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KEY CONCEPTS

KEY CONCEPTS

  • imageCommon causes of insomnia include concomitant mental illness, significant psychosocial stressors, alcohol use, caffeine intake, and nicotine use.

  • imageGood sleep hygiene, including relaxing before bedtime, exercising regularly, establishing a regular bedtime and wake-up time, and discontinuing alcohol, caffeine, and nicotine, alone and in combination with pharmacotherapy, should be part of patient education and treatments for insomnia.

  • imageLong-acting benzodiazepines should be avoided in older individuals.

  • imageBenzodiazepine receptor agonist tolerance and physical dependence are avoided by using low-dose therapy for the shortest possible duration.

  • imageObstructive sleep apnea may be an independent risk factor for the development of hypertension. When hypertension is present, it is often refractory to pharmacotherapy until sleep-disordered breathing is alleviated.

  • imageNasal continuous positive airway pressure is the first-line therapy for obstructive sleep apnea, and weight loss should be encouraged in all obese patients.

  • imagePharmacologic management of narcolepsy is focused on two primary areas: treatment of excessive daytime sleepiness and rapid eye movement (REM) sleep abnormalities.

  • imageShort-acting benzodiazepine receptor agonists, ramelteon, or melatonin taken at appropriate target bedtimes for east or west travel reduce jet lag and shorten sleep latency.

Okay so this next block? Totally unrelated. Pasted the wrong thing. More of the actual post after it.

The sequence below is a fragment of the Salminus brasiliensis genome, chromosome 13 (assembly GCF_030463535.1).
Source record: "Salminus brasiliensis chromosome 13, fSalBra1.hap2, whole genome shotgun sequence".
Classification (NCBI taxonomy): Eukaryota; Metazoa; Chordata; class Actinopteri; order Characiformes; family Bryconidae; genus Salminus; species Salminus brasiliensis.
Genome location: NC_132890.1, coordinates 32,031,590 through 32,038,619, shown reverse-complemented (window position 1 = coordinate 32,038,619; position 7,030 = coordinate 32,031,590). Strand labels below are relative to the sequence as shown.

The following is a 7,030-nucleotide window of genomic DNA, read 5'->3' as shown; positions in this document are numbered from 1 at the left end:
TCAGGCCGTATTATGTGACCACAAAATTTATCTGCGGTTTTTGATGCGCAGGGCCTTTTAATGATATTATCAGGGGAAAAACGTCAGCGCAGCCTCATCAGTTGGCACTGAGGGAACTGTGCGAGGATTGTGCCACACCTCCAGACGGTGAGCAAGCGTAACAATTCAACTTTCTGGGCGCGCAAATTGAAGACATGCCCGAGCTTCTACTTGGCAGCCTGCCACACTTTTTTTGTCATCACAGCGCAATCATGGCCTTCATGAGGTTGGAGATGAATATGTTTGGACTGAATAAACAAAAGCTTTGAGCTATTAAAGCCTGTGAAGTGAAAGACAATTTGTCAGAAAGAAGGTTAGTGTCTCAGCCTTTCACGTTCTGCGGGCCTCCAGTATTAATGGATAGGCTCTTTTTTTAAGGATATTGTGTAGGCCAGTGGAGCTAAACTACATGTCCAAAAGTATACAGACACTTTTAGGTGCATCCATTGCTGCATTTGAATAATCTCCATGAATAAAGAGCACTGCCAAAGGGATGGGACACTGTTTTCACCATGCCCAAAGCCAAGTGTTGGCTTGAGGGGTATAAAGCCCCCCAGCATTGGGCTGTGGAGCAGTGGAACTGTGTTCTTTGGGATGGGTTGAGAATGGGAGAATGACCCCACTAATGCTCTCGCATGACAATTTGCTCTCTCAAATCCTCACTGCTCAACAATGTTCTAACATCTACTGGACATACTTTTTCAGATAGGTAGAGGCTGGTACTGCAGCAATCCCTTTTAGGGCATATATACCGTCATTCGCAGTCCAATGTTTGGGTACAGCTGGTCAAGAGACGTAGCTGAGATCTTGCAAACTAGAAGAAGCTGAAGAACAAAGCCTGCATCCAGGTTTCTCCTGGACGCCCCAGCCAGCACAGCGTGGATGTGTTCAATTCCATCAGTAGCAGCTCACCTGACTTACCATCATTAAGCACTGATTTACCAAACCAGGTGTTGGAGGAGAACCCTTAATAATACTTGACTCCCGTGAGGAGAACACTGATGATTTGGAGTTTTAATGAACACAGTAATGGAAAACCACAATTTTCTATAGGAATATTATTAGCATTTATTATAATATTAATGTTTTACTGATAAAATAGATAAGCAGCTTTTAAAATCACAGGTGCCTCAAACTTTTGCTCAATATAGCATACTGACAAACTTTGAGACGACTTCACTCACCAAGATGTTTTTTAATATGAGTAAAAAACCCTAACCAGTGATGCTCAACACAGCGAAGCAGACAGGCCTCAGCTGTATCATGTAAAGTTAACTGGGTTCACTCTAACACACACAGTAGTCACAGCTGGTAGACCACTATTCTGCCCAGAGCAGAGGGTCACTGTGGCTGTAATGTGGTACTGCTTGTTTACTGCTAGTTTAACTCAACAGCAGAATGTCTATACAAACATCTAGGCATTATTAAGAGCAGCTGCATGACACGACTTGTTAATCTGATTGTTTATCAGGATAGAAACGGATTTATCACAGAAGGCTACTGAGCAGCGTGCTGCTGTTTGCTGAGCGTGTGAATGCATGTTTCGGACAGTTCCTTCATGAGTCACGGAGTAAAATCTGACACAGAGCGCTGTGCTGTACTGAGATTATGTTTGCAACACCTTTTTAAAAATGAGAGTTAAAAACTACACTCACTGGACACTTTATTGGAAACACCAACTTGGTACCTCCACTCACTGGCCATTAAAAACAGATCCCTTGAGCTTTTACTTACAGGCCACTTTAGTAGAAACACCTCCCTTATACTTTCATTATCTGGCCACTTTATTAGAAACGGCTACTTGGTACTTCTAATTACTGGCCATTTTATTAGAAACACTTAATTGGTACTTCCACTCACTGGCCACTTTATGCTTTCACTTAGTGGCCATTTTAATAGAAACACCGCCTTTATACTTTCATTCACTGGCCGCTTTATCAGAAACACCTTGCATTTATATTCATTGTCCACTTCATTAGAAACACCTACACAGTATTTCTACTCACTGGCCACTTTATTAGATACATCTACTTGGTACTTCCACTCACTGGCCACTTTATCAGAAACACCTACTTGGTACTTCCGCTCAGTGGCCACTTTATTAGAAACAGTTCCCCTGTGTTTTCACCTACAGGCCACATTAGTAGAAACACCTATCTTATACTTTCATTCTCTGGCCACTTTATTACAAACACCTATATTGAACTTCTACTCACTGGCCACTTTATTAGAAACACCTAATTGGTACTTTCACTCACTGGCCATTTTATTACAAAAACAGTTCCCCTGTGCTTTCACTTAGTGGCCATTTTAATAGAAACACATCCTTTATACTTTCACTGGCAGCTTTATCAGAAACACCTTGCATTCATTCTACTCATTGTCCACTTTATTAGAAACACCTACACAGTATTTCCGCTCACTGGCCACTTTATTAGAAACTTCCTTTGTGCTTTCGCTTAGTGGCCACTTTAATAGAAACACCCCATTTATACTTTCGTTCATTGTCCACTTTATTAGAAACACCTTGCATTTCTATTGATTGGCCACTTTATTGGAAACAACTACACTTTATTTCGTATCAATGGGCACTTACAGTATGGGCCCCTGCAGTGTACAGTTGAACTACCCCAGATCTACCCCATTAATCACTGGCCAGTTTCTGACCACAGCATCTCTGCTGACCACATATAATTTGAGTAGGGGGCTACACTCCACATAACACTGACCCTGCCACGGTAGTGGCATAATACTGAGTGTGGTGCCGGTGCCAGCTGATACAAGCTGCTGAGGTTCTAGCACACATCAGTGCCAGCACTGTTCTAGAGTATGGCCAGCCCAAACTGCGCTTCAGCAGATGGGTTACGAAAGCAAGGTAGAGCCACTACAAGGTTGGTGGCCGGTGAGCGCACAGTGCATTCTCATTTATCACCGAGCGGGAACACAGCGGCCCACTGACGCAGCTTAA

• imageThe alpha-2-delta ligands, gabapentin, gabapentin enacarbil, and pregabalin, are standard therapy for chronic restless legs syndrome and have not caused symptom augmentation during chronic therapy.

PATIENT CARE PROCESS

Patient Care Process for Sleep–Wake Disorders

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Collect

  • Patient characteristics (eg, age, sex, concomitant medical conditions, environmental or social stressors)

  • Information about nighttime sleep complaints and daytime consequences from patient and bed partner

  • Detailed medication history of prescription, over the counter(OTC), and complementary/alternative medication use

  • Subjective and objective data about daytime sleepiness, sleep quality, limb movements, snoring, witnessed apneas, and parasomnias

  • Information about sleep routine, sleep hygiene, and social history (eg, caffeine, alcohol, and tobacco use)

  • Results from sleep testing (if available)

Assess

  • Evaluate if individual environmental or social issues are contributing to sleep difficulties.

  • Assess medications to determine if any may be contributing to sleep and/or daytime complaints.

  • Assess any laboratory or sleep study test results that aid in assessment/treatment of sleep complaints (eg, serum ferritin, TSH, and so on).

  • Concomitant mental illness or other medical conditions that should be addressed as part of sleep evaluation (eg, presence of anxiety, depression, chronic pain).

Plan*

  • Optimize sleep hygiene and related behaviors (Tables 92-1 and 92-2) that may influence sleep and daytime symptoms.

  • For insomnia, if sedative-hypnotic therapy is prescribed, match the agent’s duration of action to sleep complaint (eg, short-duration agents for difficulty initiating sleep and moderate duration agents for difficulty maintaining sleep) (Table 92-3).

  • Ensure that lowest doses of medication are used, but if response is inadequate, consider increasing dose or adding complementary medication.

  • For narcolepsy or sleepiness disorders, consider use of long-acting stimulants to increase wakefulness throughout the day. Add as needed short-acting stimulants for late afternoon or evening periods requiring wakefulness (Table 92-4).

Implement*

  • Provide patient education regarding all elements of treatment ...

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